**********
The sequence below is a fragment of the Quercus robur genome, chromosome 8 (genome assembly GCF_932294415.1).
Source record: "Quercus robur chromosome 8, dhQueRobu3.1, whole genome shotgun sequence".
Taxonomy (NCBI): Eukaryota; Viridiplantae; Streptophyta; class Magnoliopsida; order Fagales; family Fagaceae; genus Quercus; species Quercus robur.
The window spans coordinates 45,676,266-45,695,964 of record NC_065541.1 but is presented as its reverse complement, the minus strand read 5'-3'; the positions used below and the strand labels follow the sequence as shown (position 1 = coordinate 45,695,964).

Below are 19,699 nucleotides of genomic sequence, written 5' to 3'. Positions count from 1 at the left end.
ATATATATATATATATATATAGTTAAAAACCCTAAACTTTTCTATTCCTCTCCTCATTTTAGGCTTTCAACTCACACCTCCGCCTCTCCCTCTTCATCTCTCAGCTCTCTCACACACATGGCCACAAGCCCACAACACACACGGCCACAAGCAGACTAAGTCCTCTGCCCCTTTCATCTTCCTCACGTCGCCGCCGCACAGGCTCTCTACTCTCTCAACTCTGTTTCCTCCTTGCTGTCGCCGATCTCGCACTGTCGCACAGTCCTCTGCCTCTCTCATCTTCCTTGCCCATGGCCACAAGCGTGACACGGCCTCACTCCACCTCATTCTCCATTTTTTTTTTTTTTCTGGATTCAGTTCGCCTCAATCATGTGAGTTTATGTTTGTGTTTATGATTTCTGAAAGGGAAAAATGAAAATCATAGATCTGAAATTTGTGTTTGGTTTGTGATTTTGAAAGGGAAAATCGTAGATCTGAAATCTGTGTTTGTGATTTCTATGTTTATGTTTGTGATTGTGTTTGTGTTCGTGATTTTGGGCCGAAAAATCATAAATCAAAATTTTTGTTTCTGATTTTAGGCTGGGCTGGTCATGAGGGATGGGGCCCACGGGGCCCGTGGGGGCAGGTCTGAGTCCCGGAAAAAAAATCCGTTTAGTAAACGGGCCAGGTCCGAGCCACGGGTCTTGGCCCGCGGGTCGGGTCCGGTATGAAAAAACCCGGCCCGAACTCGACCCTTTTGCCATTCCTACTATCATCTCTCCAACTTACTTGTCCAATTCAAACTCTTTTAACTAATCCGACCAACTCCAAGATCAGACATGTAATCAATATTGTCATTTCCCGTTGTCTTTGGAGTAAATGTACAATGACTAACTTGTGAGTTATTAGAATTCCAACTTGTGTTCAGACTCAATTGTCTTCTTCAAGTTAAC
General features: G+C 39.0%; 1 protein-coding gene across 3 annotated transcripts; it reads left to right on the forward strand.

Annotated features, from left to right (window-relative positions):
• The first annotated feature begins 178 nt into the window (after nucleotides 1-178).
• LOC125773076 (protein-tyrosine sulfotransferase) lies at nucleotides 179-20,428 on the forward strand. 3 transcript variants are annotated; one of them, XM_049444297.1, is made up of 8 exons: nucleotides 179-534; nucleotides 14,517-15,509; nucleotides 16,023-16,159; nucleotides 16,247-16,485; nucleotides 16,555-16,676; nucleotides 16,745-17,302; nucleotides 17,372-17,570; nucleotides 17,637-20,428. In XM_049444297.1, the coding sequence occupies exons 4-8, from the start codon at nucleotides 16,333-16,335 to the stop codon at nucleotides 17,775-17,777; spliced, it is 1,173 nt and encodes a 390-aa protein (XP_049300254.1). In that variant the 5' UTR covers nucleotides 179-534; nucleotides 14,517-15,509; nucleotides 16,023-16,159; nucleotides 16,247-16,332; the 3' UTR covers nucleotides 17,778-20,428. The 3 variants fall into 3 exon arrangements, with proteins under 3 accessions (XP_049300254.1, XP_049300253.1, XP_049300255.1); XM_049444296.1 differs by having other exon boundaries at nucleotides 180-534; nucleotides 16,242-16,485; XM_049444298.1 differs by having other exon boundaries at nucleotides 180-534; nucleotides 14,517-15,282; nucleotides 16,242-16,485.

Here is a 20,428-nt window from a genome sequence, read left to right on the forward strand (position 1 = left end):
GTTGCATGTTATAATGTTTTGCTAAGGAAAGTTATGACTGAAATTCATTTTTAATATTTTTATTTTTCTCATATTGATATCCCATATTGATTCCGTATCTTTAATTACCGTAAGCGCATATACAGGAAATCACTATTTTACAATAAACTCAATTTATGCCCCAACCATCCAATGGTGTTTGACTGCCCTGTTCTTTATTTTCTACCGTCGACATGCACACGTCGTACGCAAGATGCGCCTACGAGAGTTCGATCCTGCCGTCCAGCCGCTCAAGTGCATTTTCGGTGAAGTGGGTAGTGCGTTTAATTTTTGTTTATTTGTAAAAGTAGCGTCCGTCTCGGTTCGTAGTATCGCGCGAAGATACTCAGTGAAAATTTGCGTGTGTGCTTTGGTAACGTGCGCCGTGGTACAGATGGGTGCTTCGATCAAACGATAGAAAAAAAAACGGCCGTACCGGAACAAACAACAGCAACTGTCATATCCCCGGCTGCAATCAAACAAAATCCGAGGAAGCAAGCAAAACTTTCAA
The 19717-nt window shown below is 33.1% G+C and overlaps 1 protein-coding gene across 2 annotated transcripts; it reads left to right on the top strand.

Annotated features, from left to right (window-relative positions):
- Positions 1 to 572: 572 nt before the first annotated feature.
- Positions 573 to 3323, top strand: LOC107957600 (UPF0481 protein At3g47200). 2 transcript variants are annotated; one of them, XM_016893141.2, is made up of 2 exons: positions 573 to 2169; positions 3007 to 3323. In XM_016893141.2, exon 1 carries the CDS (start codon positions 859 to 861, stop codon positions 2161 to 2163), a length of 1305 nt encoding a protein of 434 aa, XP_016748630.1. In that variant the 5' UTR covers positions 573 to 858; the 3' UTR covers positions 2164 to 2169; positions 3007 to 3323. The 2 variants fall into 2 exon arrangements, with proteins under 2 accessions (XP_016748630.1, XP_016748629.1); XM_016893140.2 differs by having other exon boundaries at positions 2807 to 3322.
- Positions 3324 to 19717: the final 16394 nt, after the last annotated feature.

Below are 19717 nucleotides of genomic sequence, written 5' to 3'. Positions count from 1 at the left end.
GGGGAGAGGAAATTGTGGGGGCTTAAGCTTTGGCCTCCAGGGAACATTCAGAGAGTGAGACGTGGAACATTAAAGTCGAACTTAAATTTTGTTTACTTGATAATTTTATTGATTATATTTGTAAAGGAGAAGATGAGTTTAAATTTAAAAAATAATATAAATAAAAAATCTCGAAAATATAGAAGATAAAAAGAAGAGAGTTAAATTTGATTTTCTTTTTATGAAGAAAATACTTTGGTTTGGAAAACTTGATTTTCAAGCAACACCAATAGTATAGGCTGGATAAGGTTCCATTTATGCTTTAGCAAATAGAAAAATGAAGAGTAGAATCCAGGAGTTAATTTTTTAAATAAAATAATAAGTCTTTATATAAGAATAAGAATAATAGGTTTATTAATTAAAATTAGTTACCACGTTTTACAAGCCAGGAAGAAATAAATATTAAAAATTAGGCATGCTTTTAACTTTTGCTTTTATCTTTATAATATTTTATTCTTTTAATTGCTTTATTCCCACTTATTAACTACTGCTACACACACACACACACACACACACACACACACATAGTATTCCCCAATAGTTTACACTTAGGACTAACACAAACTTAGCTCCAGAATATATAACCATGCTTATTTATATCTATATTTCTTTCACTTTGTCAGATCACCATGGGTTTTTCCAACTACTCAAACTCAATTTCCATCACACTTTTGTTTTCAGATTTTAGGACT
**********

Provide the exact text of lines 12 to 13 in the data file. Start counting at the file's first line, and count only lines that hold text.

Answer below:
GTTGCATGTTATAATGTTTTGCTAAGGAAAGTTATGACTGAAATTCATTTTTAATATTTTTATTTTTCTCATATTGATATCCCATATTGATTCCGTATCTTTAATTACCGTAAGCGCATATACAGGAAATCACTATTTTACAATAAACTCAATTTATGCCCCAACCATCCAATGGTGTTTGACTGCCCTGTTCTTTATTTTCTACCGTCGACATGCACACGTCGTACGCAAGATGCGCCTACGAGAGTTCGATCCTGCCGTCCAGCCGCTCAAGTGCATTTTCGGTGAAGTGGGTAGTGCGTTTAATTTTTGTTTATTTGTAAAAGTAGCGTCCGTCTCGGTTCGTAGTATCGCGCGAAGATACTCAGTGAAAATTTGCGTGTGTGCTTTGGTAACGTGCGCCGTGGTACAGATGGGTGCTTCGATCAAACGATAGAAAAAAAAACGGCCGTACCGGAACAAACAACAGCAACTGTCATATCCCCGGCTGCAATCAAACAAAATCCGAGGAAGCAAGCAAAACTTTCAA
The 19717-nt window shown below is 33.1% G+C and overlaps 1 protein-coding gene across 2 annotated transcripts; it reads left to right on the top strand.